"America First" is based in exclusivism, but Indonesia’s nationalism has far more pluralistic connotations.
It seems from the different responses of several government ministers that General Nurmantyo's decision to halt the military
The lives of 10 others on death row were spared, at least for now.
MANILA, Philippines -- "The people never give up their liberties but under some delusion," Edmund Burke, the great 18th century conservative thinker, once warned. Today, a specter is hunting the democratic world -- the specter of autocratic nostalgia.
"There is no nice way to say this," he told Jokowi. "You are not presidential material, and your political influence is very low.
Indonesia doesn't often get the attention it deserves, but it is a key country with major links to the United States. It's in the G7, and millions of its citizens or former citizens live in the U.uS.
When Indonesian President Joko Widodo visits Washington this week, President Obama will be playing host to a world leader whose government is seemingly doing everything it can to launch itself as quickly as possible into the top ranks of climate polluters.
Clearly, the Philippines continues to see the AIIB as some kind of Chinese Trojan horse to buy the loyalty of neighbors and some measure of territorial acquiescence in exchange for economic carrots. Manila is also not comfortable with China having huge presence in its strategic, infrastructure sectors.
Underneath the rumble of political debates, the tender shoots of a new global consensus around commonsense, practical and progressive economics are emerging. It's what Swedish Prime Minister Stefan Löfven calls the Global Deal -- a new compromise between capital and labor that would ensure shared prosperity by putting jobs at the center of global macroeconomic policy.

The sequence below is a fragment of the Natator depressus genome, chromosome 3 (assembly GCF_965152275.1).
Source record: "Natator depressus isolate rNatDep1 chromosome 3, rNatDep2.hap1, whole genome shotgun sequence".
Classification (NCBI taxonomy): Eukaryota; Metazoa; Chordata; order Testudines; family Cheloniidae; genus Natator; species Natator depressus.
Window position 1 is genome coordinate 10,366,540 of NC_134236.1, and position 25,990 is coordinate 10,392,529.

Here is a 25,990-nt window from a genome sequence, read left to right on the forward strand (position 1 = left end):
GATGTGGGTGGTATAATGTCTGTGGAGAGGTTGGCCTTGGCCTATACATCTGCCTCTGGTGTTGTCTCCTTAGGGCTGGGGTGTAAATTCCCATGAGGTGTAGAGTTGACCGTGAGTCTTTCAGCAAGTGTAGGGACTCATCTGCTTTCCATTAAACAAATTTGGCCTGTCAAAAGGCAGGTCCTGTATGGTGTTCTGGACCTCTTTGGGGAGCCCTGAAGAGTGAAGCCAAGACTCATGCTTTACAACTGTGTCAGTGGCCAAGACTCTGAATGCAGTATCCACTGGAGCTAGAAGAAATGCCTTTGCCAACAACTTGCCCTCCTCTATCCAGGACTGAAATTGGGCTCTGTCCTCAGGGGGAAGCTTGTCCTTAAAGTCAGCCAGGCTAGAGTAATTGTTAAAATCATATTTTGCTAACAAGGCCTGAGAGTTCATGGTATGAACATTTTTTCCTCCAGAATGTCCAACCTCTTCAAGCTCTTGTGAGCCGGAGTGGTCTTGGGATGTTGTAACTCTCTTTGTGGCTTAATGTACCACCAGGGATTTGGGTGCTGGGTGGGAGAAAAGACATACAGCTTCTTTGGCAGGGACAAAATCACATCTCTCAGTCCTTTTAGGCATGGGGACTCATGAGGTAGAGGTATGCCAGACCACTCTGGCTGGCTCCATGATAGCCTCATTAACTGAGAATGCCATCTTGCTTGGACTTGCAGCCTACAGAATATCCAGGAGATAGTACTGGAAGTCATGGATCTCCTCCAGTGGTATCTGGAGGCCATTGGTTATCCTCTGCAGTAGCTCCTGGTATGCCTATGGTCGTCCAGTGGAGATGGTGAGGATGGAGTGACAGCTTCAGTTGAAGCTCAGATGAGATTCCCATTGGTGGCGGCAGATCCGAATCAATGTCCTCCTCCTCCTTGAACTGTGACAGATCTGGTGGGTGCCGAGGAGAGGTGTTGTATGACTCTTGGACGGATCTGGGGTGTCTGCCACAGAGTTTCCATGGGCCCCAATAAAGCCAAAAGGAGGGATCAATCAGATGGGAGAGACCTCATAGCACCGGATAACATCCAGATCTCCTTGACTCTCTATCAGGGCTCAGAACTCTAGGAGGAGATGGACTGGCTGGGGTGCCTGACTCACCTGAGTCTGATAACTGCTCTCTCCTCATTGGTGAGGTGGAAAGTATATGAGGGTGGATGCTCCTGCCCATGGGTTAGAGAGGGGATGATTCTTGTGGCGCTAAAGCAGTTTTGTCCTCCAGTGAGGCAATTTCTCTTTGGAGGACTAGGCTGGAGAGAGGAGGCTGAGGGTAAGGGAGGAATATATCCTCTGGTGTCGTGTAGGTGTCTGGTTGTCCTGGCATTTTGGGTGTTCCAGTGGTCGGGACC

The recent election that brought President Joko Widodo to power has taken Indonesia's democracy to a new level. Popularly known as Jokowi, the new president is seen as a man of the people. This image, coupled with his pragmatic reform programs, has made him immensely popular in Indonesia.
Jokowi should take advantage of the current surge of optimism and popularity to push through difficult policies quickly, taking advantage of urban Indonesians' obsession with social media to take the debate out of the bubble blown by Jakarta's political elite.
It's time for him to go to work in Parliament, lead the opposition, and prove to the electorate that he is every bit the thoughtful, experienced, and deeply idealistic leader that his strongest supporters know him to be -- and that Indonesia needs him to be.
As a country, we have continued to lose standing throughout the world as a legitimate voice for human rights, as a responsible member of a community of nations, as an arbiter of peace, or as a party protective of the planet. We have seen our standing reduced from a beacon of freedom to a beacon of financial self-interest.
Though many individual Indonesian voters, eager to get the country back on track, may see his decisiveness as their best bet amongst a field of questionable candidates, and are therefore in a forgiving mode, Prabowo needs to remember that he needs the parties to forgive him as well.